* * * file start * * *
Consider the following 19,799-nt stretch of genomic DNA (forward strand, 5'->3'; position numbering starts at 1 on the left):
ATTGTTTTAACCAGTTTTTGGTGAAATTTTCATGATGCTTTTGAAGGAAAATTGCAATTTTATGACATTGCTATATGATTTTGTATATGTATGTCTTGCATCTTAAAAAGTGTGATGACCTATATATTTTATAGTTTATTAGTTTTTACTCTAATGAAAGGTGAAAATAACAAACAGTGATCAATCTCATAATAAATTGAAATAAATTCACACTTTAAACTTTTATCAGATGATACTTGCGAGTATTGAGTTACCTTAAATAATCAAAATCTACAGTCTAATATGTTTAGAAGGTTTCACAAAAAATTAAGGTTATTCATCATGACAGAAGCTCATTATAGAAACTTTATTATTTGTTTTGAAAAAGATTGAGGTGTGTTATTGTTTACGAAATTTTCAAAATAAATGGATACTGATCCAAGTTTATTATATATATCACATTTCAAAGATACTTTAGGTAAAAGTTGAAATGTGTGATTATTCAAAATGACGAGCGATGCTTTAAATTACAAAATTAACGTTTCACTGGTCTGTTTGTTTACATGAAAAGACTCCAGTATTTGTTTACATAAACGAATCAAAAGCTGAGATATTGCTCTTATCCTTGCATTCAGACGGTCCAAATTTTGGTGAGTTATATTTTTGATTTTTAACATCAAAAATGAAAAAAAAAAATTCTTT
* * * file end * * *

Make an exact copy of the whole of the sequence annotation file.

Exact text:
Consider the following 19,799-nt stretch of genomic DNA (forward strand, 5'->3'; position numbering starts at 1 on the left):
ATTGTTTTAACCAGTTTTTGGTGAAATTTTCATGATGCTTTTGAAGGAAAATTGCAATTTTATGACATTGCTATATGATTTTGTATATGTATGTCTTGCATCTTAAAAAGTGTGATGACCTATATATTTTATAGTTTATTAGTTTTTACTCTAATGAAAGGTGAAAATAACAAACAGTGATCAATCTCATAATAAATTGAAATAAATTCACACTTTAAACTTTTATCAGATGATACTTGCGAGTATTGAGTTACCTTAAATAATCAAAATCTACAGTCTAATATGTTTAGAAGGTTTCACAAAAAATTAAGGTTATTCATCATGACAGAAGCTCATTATAGAAACTTTATTATTTGTTTTGAAAAAGATTGAGGTGTGTTATTGTTTACGAAATTTTCAAAATAAATGGATACTGATCCAAGTTTATTATATATATCACATTTCAAAGATACTTTAGGTAAAAGTTGAAATGTGTGATTATTCAAAATGACGAGCGATGCTTTAAATTACAAAATTAACGTTTCACTGGTCTGTTTGTTTACATGAAAAGACTCCAGTATTTGTTTACATAAACGAATCAAAAGCTGAGATATTGCTCTTATCCTTGCATTCAGACGGTCCAAATTTTGGTGAGTTATATTTTTGATTTTTAACATCAAAAATGAAAAAAAAAAATTCTTT